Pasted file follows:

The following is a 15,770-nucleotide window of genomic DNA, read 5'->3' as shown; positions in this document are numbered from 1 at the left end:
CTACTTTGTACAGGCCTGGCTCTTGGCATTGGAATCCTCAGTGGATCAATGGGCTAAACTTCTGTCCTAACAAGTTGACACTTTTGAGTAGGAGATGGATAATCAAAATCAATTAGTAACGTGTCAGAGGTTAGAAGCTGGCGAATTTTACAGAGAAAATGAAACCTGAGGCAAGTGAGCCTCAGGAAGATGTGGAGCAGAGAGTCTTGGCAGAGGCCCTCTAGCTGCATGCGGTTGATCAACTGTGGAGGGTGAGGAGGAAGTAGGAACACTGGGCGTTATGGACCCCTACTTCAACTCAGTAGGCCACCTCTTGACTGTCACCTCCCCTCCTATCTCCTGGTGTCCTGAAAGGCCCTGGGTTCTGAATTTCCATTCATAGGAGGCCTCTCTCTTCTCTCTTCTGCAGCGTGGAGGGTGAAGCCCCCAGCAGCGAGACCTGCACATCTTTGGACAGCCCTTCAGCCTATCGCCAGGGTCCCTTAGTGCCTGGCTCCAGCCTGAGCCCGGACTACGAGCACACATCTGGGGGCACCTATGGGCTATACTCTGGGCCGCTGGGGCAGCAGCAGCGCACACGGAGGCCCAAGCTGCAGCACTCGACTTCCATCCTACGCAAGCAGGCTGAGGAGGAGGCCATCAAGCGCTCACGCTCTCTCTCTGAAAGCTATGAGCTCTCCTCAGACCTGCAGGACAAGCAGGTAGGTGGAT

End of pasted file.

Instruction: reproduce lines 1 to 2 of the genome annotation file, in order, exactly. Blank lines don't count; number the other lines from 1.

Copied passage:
The following is a 15,770-nucleotide window of genomic DNA, read 5'->3' as shown; positions in this document are numbered from 1 at the left end:
CTACTTTGTACAGGCCTGGCTCTTGGCATTGGAATCCTCAGTGGATCAATGGGCTAAACTTCTGTCCTAACAAGTTGACACTTTTGAGTAGGAGATGGATAATCAAAATCAATTAGTAACGTGTCAGAGGTTAGAAGCTGGCGAATTTTACAGAGAAAATGAAACCTGAGGCAAGTGAGCCTCAGGAAGATGTGGAGCAGAGAGTCTTGGCAGAGGCCCTCTAGCTGCATGCGGTTGATCAACTGTGGAGGGTGAGGAGGAAGTAGGAACACTGGGCGTTATGGACCCCTACTTCAACTCAGTAGGCCACCTCTTGACTGTCACCTCCCCTCCTATCTCCTGGTGTCCTGAAAGGCCCTGGGTTCTGAATTTCCATTCATAGGAGGCCTCTCTCTTCTCTCTTCTGCAGCGTGGAGGGTGAAGCCCCCAGCAGCGAGACCTGCACATCTTTGGACAGCCCTTCAGCCTATCGCCAGGGTCCCTTAGTGCCTGGCTCCAGCCTGAGCCCGGACTACGAGCACACATCTGGGGGCACCTATGGGCTATACTCTGGGCCGCTGGGGCAGCAGCAGCGCACACGGAGGCCCAAGCTGCAGCACTCGACTTCCATCCTACGCAAGCAGGCTGAGGAGGAGGCCATCAAGCGCTCACGCTCTCTCTCTGAAAGCTATGAGCTCTCCTCAGACCTGCAGGACAAGCAGGTAGGTGGAT